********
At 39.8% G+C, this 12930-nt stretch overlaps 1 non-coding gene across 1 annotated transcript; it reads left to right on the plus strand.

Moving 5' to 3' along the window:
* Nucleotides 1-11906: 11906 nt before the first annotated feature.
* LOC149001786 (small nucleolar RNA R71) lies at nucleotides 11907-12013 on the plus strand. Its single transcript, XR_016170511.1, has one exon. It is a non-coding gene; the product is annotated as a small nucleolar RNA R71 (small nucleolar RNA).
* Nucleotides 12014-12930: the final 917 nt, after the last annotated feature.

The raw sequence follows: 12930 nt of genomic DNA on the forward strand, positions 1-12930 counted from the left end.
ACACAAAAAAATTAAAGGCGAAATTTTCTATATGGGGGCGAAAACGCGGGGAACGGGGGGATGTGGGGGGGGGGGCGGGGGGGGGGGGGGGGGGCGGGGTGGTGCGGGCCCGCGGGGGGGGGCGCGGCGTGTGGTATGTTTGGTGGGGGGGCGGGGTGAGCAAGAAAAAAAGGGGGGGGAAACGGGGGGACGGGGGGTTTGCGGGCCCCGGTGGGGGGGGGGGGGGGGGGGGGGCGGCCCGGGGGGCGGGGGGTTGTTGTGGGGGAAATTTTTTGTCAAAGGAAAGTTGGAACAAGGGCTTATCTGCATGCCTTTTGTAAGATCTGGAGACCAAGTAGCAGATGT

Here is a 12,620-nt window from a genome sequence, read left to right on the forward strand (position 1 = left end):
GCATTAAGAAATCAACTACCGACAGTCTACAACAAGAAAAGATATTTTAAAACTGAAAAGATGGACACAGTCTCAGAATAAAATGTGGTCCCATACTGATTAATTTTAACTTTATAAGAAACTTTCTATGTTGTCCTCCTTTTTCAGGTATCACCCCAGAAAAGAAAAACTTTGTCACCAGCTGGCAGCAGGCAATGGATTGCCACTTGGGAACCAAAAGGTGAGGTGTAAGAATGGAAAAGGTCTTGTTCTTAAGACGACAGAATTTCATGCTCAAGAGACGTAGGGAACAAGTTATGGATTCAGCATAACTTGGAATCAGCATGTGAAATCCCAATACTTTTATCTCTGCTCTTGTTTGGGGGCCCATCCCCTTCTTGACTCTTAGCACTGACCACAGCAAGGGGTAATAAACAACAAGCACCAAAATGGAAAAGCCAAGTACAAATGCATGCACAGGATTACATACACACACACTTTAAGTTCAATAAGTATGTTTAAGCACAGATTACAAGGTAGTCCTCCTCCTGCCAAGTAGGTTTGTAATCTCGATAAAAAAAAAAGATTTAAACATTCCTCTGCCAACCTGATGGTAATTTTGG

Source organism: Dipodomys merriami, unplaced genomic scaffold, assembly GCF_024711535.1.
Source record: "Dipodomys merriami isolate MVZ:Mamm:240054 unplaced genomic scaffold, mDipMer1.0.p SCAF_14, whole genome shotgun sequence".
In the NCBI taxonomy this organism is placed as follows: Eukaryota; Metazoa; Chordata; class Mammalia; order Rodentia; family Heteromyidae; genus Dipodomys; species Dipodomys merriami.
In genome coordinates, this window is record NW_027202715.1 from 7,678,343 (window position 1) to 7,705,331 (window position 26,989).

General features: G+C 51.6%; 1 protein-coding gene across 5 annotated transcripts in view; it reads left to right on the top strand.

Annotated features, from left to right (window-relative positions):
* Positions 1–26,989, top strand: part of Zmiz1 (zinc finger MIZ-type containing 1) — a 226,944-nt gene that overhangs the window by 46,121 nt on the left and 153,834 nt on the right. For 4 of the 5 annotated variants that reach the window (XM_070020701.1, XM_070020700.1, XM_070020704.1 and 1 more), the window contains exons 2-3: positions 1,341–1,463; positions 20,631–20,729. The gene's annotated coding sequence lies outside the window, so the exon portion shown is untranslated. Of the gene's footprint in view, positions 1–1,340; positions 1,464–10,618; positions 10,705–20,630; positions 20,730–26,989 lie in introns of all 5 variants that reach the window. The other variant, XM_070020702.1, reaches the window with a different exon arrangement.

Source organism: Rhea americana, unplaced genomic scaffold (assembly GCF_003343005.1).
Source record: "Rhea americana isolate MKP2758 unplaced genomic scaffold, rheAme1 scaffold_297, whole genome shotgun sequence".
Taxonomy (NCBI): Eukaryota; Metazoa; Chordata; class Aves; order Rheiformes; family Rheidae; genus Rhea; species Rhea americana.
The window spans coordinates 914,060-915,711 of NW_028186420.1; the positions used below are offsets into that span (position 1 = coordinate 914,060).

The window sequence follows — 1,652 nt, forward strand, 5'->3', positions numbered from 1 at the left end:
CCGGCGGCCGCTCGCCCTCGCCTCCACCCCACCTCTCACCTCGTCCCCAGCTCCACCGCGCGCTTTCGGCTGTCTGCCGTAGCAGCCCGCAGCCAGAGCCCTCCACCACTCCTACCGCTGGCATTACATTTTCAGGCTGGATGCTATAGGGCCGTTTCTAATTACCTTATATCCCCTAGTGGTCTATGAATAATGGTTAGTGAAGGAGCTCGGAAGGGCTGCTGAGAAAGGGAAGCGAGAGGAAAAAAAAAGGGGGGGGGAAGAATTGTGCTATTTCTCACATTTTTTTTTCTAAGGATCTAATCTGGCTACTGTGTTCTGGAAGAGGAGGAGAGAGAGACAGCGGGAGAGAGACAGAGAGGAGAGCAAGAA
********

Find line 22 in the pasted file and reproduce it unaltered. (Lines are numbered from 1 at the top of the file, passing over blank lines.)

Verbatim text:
CCGGCGGCCGCTCGCCCTCGCCTCCACCCCACCTCTCACCTCGTCCCCAGCTCCACCGCGCGCTTTCGGCTGTCTGCCGTAGCAGCCCGCAGCCAGAGCCCTCCACCACTCCTACCGCTGGCATTACATTTTCAGGCTGGATGCTATAGGGCCGTTTCTAATTACCTTATATCCCCTAGTGGTCTATGAATAATGGTTAGTGAAGGAGCTCGGAAGGGCTGCTGAGAAAGGGAAGCGAGAGGAAAAAAAAAGGGGGGGGGAAGAATTGTGCTATTTCTCACATTTTTTTTTCTAAGGATCTAATCTGGCTACTGTGTTCTGGAAGAGGAGGAGAGAGAGACAGCGGGAGAGAGACAGAGAGGAGAGCAAGAA